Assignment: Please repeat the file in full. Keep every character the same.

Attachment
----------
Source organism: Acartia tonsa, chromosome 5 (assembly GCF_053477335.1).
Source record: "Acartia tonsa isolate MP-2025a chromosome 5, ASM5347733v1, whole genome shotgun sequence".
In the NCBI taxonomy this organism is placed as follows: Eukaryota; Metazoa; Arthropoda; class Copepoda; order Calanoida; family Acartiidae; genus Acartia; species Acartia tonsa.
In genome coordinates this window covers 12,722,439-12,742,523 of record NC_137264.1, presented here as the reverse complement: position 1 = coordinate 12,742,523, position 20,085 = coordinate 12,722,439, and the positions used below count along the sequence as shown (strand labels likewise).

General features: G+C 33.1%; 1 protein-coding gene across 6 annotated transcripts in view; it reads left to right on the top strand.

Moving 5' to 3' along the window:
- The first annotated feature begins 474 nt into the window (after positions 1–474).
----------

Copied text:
Source organism: Acartia tonsa, chromosome 5 (assembly GCF_053477335.1).
Source record: "Acartia tonsa isolate MP-2025a chromosome 5, ASM5347733v1, whole genome shotgun sequence".
In the NCBI taxonomy this organism is placed as follows: Eukaryota; Metazoa; Arthropoda; class Copepoda; order Calanoida; family Acartiidae; genus Acartia; species Acartia tonsa.
In genome coordinates this window covers 12,722,439-12,742,523 of record NC_137264.1, presented here as the reverse complement: position 1 = coordinate 12,742,523, position 20,085 = coordinate 12,722,439, and the positions used below count along the sequence as shown (strand labels likewise).

General features: G+C 33.1%; 1 protein-coding gene across 6 annotated transcripts in view; it reads left to right on the top strand.

Moving 5' to 3' along the window:
- The first annotated feature begins 474 nt into the window (after positions 1–474).